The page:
Delicate German Riesling’s are perfect as an aperitif, while the young New World styles go well with dishes such as Thai green curry and chicken korma. On a sweeter note, try delicate sweet versions with apple crumble, and save the sweetest to drink with homemade vanilla ice cream.
Drink dry styles with goat’s cheese, as the French do with ‘Sancerre’. If you have a sweet bottle, in Bordeaux, the classic match is foie gras. Or, try creamy blue cheese, or caramelised peaches or plums.
7 Winter Music Festivals For Escaping The Cold
Head to a warm destination this winter to escape the cold and see performances by some of the top names in electronic dance music. From Fiji to Miami and Tulum to the Dominican Republic, there are multiple music festivals taking place this winter in various tropical spots. Dance on beaches and forget the snow at any of these seven music festivals happening over the coming months.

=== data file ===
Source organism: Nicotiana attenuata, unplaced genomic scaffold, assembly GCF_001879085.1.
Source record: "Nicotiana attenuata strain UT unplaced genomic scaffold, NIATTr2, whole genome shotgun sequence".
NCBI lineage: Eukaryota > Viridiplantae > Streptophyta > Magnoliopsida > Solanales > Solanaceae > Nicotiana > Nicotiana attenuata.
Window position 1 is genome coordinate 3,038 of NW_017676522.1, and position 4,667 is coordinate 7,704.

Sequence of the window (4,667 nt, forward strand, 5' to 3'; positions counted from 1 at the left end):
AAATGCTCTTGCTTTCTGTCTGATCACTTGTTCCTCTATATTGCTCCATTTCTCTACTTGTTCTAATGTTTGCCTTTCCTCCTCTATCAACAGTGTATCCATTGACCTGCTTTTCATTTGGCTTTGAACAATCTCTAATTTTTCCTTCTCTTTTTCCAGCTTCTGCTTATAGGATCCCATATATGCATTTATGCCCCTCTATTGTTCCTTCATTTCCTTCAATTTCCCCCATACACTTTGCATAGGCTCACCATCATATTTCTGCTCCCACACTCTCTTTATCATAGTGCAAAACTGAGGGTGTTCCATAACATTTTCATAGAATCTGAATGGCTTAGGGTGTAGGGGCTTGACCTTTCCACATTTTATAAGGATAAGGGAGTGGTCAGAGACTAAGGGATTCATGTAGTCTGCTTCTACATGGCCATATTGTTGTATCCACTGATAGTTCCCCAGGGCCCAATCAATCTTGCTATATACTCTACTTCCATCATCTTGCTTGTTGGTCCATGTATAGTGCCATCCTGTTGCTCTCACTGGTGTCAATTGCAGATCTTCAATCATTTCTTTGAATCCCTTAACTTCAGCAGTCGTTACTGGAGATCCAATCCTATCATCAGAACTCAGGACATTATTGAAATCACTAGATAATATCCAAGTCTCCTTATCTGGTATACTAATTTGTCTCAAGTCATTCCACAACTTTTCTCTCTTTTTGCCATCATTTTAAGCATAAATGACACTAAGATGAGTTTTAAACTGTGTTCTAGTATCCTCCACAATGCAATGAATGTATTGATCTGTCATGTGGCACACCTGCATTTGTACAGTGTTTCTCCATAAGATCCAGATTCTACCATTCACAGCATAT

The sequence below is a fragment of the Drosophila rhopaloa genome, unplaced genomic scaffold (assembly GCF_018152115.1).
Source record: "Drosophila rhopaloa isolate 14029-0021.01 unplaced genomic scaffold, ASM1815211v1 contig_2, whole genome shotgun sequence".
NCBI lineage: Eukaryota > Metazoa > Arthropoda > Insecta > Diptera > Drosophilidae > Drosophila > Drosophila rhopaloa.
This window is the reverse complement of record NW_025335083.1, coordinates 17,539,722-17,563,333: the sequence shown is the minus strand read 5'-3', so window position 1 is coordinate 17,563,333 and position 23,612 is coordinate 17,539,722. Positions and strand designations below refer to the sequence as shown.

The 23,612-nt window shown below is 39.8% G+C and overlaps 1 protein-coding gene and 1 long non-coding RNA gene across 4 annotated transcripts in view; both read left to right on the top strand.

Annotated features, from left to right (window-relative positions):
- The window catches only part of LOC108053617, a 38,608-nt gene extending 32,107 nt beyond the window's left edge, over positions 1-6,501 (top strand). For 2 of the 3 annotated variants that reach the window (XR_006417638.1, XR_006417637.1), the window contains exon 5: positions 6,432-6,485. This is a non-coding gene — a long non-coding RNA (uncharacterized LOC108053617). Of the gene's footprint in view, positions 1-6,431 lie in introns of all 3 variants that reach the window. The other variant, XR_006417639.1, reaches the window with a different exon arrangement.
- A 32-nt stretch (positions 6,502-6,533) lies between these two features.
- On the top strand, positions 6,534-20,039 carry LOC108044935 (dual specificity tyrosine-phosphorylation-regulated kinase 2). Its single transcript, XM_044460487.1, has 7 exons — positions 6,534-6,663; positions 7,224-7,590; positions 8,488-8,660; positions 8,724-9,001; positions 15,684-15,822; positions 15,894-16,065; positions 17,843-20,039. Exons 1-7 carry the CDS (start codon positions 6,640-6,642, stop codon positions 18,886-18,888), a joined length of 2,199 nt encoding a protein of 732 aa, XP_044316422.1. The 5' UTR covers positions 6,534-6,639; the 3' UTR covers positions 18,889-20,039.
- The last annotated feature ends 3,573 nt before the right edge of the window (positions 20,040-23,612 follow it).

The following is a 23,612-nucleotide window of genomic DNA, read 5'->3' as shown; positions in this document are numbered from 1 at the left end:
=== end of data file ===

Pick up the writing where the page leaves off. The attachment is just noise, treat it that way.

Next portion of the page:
Your Paradise Fiji. Courtesy of My Media Sydney.
Dance to some of the top names in electronic dance music while enjoying white sand beaches and crystal blue waters. Hosted at Malolo Lailai in the Mamanucas Islands from December 6 through December 12, Your Paradise Fiji fuses resort life with music festival culture. This year’s lineup boasts acclaimed acts such as A-Trak, What So Not, AC Slater, Gorgon City and Mija. At the resort, attendees have the options to surf, dive, snorkel or simply relax on the beach. The festival is limited to 600 spots, allowing for an intimate music festival experience.
Rakastella. Courtesy of Lauren Morell.